By Rosemary K. Otzman
On Saturday, Oct. 12, after Harvest Fest is over in downtown Belleville, 80 women dressed as witches will begin arriving for the second-annual “Witch Fest” that begins on the Fourth Street Square.
At Monday’s meeting, the Belleville City Council approved a last-minute request by Egan’s Pub to host the private event, as long as it gets the temporary special-use outside serving license it expects from the Michigan Liquor Control Commission.
The private event involves four women each inviting 20 other women, ending up with 80, to go on a private bus excursion of unknown destination.
Jennifer Winter of Egan’s said last year the witches didn’t even all get off the bus at 12 Oaks Mall before they created a sensation.
Egan’s said they will put up a barricade of hay bales to block off the area from the general public, which will blend in with the Harvest Fest décor of the city. They will use temporary gating from the pub’s entrance to the hay bales in the Fourth Street Square.
Egan’s staff will be outside to make sure all alcohol and food stay inside the designated area.
All the witches will be of legal drinking age and there will be no minors present. The event starts at 5:30 p.m., when alcohol and food will be served, and ends as 6:30 p.m., when the witches board their private bus to start their excursion.
The area will then be dismantled and returned to its original state.
Councilwoman Kim Tindall said she wanted to talk to them after the meeting to find out how she could get invited.
In other business at Monday’s meeting, the council:
• Held the first reading of a zoning ordinance amendment that would add restaurants to the principal permitted uses in the B-1 district. City Manager Diane Kollmeyer said the planning commission held a public hearing on the change and recommended approval by the council;
• Approved fireworks for the Winter Fest on Dec. 7. At about 7 p.m., after the Winter Fest parade, Colonial Fireworks will shoot off from the Denton Road bridge 192 three-inch aerial display shells, 84 four-inch display shells, and six multiple shot, barrage-type items. Belleville and Van Buren Township fire fighters will stand by at the site;
• Approved the Jingle Bell Run for Winter Fest, this year benefitting the Van Buren Public Schools Education Foundation. The run will begin at 9:45 a.m., Dec. 7, at the Horizon Park Gazebo and proceed along High Street, north along Main Street, and onto Denton Road and then back;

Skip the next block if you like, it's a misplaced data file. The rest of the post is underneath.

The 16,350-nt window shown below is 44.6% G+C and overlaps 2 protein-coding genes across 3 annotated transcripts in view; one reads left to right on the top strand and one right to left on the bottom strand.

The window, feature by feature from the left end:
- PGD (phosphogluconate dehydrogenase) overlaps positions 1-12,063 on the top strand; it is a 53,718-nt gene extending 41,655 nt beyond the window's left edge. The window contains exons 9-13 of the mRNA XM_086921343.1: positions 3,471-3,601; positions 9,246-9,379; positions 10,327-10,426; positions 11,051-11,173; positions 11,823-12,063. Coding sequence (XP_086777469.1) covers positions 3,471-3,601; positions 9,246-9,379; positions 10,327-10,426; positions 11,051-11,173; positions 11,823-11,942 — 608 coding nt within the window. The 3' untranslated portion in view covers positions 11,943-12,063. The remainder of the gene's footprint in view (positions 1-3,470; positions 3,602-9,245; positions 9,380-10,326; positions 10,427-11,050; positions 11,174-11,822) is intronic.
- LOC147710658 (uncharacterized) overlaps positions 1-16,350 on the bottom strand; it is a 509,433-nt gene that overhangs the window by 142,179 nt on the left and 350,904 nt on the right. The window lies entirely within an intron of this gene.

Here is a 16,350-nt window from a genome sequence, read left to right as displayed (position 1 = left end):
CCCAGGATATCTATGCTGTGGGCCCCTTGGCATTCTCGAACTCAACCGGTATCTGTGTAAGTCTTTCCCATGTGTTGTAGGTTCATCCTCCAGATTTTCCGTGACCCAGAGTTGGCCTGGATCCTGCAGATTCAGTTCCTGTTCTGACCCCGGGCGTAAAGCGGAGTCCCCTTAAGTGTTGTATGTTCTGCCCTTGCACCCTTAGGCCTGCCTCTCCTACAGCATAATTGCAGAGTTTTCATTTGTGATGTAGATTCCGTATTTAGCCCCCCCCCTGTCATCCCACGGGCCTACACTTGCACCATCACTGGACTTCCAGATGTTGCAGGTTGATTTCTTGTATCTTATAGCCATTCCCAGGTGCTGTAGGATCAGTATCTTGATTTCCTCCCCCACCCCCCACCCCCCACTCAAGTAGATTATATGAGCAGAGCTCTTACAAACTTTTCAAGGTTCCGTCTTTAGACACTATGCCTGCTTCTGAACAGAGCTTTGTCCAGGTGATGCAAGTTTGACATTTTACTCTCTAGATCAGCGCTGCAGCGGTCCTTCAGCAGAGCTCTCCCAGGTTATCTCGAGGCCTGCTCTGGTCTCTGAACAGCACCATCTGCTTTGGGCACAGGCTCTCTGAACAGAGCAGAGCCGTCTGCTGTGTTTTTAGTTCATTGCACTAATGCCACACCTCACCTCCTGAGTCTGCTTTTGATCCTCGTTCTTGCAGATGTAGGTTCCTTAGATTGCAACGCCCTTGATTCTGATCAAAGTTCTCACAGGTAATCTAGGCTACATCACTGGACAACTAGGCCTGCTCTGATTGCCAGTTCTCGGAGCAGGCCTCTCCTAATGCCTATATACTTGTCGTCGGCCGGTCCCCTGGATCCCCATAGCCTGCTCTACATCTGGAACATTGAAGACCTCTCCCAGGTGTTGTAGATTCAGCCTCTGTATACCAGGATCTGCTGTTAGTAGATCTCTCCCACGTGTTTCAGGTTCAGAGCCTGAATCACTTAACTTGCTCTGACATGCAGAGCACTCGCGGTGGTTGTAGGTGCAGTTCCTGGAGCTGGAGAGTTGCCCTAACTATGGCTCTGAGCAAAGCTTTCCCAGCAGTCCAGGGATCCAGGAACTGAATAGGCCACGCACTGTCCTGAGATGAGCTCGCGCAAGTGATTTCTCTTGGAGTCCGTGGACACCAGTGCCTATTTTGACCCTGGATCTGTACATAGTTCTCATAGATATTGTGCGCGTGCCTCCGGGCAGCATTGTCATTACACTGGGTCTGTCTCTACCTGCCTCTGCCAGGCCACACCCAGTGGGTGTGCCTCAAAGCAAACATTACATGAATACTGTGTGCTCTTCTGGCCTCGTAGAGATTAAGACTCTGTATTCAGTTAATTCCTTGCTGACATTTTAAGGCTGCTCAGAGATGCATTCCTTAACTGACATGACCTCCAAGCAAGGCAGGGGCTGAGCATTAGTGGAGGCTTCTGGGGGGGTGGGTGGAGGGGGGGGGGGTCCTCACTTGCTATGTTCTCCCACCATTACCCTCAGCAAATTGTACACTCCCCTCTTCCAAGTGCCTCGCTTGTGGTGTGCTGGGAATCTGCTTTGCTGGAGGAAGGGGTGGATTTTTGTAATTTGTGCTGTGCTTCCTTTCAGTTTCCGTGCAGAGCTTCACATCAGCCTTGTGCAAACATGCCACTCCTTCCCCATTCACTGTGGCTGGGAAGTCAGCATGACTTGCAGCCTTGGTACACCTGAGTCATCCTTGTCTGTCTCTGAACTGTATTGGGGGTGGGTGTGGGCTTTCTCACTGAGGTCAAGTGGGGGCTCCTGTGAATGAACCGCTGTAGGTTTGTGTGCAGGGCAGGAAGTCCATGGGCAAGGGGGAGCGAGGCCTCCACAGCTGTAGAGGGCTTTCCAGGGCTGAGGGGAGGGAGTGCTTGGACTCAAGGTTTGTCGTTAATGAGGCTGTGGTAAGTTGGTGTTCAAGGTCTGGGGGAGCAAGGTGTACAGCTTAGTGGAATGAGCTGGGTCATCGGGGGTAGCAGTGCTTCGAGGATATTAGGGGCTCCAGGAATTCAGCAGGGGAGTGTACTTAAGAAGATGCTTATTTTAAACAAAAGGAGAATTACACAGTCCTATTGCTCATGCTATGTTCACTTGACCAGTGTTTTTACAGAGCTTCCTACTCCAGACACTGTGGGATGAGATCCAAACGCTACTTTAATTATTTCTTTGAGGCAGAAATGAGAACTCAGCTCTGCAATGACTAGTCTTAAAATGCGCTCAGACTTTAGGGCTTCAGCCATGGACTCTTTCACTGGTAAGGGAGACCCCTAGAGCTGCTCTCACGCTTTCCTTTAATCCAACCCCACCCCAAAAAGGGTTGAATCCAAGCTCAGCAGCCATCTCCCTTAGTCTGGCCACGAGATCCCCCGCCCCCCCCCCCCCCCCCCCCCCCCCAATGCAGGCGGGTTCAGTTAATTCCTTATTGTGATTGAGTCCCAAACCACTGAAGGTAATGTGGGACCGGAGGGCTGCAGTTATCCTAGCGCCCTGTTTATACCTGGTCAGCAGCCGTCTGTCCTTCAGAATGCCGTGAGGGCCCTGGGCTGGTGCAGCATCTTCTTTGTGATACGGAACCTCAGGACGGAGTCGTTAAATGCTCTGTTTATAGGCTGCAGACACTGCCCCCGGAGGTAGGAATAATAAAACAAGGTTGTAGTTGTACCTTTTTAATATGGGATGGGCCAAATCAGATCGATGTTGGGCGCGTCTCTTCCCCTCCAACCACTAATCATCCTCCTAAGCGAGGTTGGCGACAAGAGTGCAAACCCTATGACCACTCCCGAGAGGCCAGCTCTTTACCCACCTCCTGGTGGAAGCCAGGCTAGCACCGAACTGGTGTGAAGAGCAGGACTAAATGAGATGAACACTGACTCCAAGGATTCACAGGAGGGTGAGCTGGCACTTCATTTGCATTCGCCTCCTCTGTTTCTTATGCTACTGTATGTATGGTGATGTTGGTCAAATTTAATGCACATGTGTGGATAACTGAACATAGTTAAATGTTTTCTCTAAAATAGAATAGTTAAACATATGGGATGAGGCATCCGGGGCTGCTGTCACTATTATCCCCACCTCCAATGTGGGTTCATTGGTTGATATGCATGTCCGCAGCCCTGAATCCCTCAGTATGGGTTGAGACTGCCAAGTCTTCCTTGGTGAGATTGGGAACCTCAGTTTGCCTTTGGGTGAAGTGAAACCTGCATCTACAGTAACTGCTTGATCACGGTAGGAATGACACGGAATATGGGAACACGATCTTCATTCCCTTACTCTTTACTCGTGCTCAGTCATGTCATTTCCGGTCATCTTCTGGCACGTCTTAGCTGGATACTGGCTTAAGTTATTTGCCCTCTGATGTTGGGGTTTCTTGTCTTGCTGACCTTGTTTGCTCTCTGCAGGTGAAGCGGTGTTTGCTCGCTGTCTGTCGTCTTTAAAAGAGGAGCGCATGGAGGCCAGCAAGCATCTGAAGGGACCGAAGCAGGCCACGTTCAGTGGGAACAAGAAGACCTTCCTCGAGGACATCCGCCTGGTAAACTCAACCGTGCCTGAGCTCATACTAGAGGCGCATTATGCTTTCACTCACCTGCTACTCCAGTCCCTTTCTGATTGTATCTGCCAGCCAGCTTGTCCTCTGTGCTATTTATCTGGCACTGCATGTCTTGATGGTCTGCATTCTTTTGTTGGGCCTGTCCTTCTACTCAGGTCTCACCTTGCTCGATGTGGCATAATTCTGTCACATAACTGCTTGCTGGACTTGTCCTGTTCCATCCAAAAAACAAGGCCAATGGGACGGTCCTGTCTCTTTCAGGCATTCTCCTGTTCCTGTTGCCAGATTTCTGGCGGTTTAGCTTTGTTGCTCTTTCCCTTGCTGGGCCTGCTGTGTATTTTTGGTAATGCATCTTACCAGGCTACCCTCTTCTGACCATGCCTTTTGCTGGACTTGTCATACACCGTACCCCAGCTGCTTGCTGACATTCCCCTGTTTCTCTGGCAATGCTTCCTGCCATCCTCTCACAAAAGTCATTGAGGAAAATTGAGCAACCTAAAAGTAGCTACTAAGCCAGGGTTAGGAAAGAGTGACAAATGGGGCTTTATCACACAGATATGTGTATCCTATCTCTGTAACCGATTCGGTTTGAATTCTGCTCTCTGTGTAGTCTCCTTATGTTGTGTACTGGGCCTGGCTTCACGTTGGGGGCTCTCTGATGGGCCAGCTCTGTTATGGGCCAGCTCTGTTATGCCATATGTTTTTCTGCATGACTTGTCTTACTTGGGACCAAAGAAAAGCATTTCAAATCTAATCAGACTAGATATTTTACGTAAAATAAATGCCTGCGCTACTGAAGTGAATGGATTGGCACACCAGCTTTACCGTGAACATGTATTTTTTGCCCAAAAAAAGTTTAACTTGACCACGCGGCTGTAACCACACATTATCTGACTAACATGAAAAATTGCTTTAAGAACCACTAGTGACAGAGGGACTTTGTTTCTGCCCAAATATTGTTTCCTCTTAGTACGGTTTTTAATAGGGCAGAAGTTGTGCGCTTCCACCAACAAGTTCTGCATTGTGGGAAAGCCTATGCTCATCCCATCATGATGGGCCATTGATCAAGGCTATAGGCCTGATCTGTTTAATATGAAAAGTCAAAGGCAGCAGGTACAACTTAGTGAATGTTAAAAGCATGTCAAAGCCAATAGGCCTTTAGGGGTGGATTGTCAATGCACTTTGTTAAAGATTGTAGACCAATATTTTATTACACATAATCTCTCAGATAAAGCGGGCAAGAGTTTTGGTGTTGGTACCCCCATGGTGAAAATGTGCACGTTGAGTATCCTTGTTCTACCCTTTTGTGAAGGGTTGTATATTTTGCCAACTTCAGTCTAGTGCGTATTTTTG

• Deferred action on the Winter Fest Parade, “A Hawaiian Christmas,” until Randy Brown from the Chamber of Commerce could fill out a formal request with details on street closing requests. The request is expected to be on the city council’s Oct. 21 agenda;
• Approved free hayrides at The Lunch Box from 7:30 to 9:30 p.m. after trick or treating in downtown Belleville on Halloween, Oct. 31. The hayride will board at The Lunch Box and the tractor will pull the wagon down North Liberty Street to First Street and then back up Main Street to The Lunch Box. The council agreed to take parking off the side of Liberty Street opposite the lake to make way for the event. The wagon and driver are from the Wayne County Fairgrounds. Safety issues were discussed;
• Approved the second change order for Insituform Technologies USA for the Cured-in-Place Pipe Program that increases the total price by $4,018. Now at $158,718.80, the total price still is below the budgeted $175,000, said Keith Boc, DPW Director;
• Approved accounts payable of $335,127.63 and the following departmental purchases over $500: to Hennessey Engineers, $1,961 for site plan review, from Trust/Escrow, and $35,509 for the S-2 Grant Administration from the Water Dept. budget; to Hydrodesign, $5,405 for inspections, from the Water Dept.; and to Insituform, $18,699.32 for sewer lining, from the Water Dept.;
• Heard Councilman Tindall comment that she was glad to see the police reserves got paid — in October for their Strawberry Fest work in June. Thirteen reserves were on the list with payments from $102 to $600 each. Tom Fielder, president of the Strawberry Festival, said the festival settled that up in July. City Manager Kollmeyer explained the delay was “due to a miscommunication between the police chief and myself”; and
• Heard Kollmeyer announce that 18 decorated scarecrows had been put up along Main Street earlier that day.
By Rosemary K. Otzman